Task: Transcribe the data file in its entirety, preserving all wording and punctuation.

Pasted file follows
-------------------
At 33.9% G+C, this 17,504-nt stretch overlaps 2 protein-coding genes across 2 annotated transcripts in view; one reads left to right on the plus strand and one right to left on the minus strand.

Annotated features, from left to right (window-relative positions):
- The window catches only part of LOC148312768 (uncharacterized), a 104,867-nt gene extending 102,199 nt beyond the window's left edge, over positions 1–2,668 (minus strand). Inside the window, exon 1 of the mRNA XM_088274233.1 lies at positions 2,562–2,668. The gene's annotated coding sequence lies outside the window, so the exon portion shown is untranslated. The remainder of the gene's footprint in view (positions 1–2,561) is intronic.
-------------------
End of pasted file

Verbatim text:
At 33.9% G+C, this 17,504-nt stretch overlaps 2 protein-coding genes across 2 annotated transcripts in view; one reads left to right on the plus strand and one right to left on the minus strand.

Annotated features, from left to right (window-relative positions):
- The window catches only part of LOC148312768 (uncharacterized), a 104,867-nt gene extending 102,199 nt beyond the window's left edge, over positions 1–2,668 (minus strand). Inside the window, exon 1 of the mRNA XM_088274233.1 lies at positions 2,562–2,668. The gene's annotated coding sequence lies outside the window, so the exon portion shown is untranslated. The remainder of the gene's footprint in view (positions 1–2,561) is intronic.